First launched in 2011, the Foil has seen two major updates, with the disc version being the third. With all the effort that had already gone into making the rim brake Foil as aero as possible, Scott was not simply going to slap some discs onto that bike for a quick fix. According to their research, adding discs to the Foil would come with a three watts penalty. Scott wanted to claw back those precious watts before releasing the bike to the public.
The aerodynamic gains were achieved in three ways. The first was to add "winglets" to the fork lowers to help guide air over the disc. In fact, the left-hand side wing is large enough to shield a significant part of the brake caliper without sacrificing adjustability. That design feature makes up one of the three lost watts. A second watt was saved by giving the front thru-axle a removable lever. Then, the wider tyre and rim creates a more aerodynamic leading edge, saving another watt. And there are the three watts back in your pocket. At a mere 45 gram of extra weight compared to the rim brake frame.
The down tube employs a Kammtail (a teardrop shape with the tail removed) aero profile for maximum wind-cheating properties while maintaining a practical shape for stiffness and strength. Higher up, closer to the front wheel the down tube also has a narrower profile to cut through the wind as effectively as possible. It has become an industry trend for the head tube, fork, stem, and (to an extent) the handlebar to form one front-facing profile. In this case, it's worth mentioning that Scott has done a commendable job getting rid of "joints" with even the headset spacers and the shape of the stem clamp area forming part of the smooth design. The cables are routed around the front of the bike, disappearing into a single port on top of the downtube.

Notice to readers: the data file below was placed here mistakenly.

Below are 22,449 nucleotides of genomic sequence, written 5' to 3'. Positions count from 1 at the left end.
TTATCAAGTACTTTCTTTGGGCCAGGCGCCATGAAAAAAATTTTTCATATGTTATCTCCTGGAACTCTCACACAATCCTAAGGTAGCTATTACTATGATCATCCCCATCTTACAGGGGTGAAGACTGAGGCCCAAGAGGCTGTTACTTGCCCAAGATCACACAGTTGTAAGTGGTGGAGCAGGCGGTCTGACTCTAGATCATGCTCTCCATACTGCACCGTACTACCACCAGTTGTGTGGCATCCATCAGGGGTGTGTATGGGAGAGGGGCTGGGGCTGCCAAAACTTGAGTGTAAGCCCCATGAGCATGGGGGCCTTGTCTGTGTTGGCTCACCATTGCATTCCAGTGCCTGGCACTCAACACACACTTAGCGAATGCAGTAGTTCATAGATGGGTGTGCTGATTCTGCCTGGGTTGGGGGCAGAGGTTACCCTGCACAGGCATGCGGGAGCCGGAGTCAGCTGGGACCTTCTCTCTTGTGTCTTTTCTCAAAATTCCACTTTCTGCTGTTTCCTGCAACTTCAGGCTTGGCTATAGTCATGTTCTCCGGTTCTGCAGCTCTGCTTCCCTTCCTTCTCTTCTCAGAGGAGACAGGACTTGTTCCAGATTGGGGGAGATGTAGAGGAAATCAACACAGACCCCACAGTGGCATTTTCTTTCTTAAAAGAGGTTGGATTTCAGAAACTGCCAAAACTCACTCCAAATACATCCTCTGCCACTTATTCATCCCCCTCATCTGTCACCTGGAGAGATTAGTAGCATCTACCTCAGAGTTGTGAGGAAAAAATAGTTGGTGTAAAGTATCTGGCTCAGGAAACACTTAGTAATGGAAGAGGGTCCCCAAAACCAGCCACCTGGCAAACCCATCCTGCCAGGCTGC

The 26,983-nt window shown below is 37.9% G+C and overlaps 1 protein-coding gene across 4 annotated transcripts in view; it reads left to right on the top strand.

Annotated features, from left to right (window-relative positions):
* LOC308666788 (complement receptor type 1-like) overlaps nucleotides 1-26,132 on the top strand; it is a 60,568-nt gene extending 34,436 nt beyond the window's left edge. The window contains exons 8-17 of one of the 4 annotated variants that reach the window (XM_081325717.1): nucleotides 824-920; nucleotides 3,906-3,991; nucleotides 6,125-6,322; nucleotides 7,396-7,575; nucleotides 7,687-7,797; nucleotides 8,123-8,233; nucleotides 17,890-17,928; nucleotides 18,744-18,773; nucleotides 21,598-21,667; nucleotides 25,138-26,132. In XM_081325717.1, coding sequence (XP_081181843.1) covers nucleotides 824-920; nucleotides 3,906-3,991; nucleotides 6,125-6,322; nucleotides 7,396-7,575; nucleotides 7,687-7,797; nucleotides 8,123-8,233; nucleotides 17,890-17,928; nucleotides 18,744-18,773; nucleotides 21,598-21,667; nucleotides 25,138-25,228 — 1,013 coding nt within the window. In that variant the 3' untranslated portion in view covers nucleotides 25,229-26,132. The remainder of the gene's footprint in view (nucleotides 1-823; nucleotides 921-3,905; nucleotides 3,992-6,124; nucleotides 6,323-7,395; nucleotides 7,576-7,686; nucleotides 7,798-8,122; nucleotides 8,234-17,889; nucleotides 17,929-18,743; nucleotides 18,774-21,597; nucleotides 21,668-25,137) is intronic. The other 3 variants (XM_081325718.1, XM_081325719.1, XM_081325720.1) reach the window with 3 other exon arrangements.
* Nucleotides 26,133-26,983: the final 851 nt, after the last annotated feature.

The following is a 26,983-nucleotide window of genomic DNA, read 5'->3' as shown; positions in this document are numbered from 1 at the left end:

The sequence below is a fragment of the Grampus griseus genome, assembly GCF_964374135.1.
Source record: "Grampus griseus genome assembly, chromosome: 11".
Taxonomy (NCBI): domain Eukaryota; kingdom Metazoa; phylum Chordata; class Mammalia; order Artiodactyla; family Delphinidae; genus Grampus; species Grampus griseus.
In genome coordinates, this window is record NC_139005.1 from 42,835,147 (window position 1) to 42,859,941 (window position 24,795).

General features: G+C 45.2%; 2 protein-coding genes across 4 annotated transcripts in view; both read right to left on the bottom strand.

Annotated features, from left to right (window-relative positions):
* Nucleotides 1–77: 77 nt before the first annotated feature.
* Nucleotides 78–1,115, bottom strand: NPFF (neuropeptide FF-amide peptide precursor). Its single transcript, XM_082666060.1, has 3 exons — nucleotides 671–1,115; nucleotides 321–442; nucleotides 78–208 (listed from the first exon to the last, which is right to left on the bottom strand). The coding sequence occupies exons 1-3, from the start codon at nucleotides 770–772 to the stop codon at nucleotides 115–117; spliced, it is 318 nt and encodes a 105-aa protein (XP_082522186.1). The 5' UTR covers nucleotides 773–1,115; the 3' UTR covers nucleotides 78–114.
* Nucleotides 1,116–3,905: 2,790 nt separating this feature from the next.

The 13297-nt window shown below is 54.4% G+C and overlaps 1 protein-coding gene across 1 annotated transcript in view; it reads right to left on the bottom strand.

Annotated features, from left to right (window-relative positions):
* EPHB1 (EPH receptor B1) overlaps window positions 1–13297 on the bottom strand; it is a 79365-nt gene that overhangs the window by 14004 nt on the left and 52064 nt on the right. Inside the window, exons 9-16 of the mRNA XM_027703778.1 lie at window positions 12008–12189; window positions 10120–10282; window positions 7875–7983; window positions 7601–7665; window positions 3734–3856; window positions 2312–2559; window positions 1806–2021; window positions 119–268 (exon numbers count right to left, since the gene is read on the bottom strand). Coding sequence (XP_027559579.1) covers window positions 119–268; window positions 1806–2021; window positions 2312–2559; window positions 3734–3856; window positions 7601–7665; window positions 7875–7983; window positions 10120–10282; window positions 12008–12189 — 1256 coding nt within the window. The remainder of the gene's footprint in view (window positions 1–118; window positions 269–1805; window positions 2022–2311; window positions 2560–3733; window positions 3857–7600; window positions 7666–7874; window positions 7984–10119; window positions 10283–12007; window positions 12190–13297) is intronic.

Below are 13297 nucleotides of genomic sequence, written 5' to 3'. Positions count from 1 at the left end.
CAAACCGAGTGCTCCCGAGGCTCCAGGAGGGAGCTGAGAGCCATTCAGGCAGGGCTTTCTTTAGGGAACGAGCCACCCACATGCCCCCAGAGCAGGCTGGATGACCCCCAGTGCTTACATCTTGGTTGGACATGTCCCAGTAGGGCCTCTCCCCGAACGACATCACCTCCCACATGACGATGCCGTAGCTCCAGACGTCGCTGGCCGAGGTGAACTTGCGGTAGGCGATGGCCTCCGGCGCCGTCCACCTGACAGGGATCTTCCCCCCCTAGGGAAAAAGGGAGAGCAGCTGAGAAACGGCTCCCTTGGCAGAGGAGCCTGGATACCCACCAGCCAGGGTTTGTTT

The rear dropouts feature wheel positioning guides to make fitting a wheel quick and easy, removing some risk of scratching or chipping the paintwork. The Foil also accepts both a standard derailleur hanger and a Shimano Direct Mount hanger to make it more versatile should you ever need a new derailleur hanger. The direct mount hanger provides extra room to make wheel changes faster and easier.
The Scott Foil 10 Disc arrives with a 52/36 semi-compact chainset and 11-30 range cassette, meant to give you more top end without losing the climbing potential of a low bottom gear. A separate bar and stem combination adds some adjustability over the top of the line's one piece bar and stem, yet keeps a flat aero top that is comfortable in the hands. The Di2 junction box is tucked away at the end of the bar.
Tyre clearance has been bumped to a healthy 30 mm with the bike fitted with 28 mm skin-walled Schwalbe ONE Race-Guard as standard. The wide tyres are only part of the effort that has gone into making the bike more comfortable on longer rides and rougher roads (like ours). The lowered seat stays are flattened, and the top tube and seat tube shapes both allow for a certain amount of vertical flex to soak up road vibrations. Scott says the focused approach to improving comfort on the new Foil resulted in an increase in vertical compliance by 86% of the seat tube area compared to its predecessor and an 11% increase in fork compliance compared to the first edition of the Foil.
A note on the sizing: On the 54cm I tested my saddle height of 77cm ran the seat post to just above the minimum insert line. Keep that in mind when you are size shopping.
- FrameFOIL DISC HMF / IMP, F01 AERO Carbon tech. Road Race geometry. Replaceable Dropout. STD Seattube / INT BB.
- ForkFOIL DISC HMF, 1 1/4"-1 1/2" Carbon steerer, Integrated Carbon Dropout
- HeadsetSyncros Integrated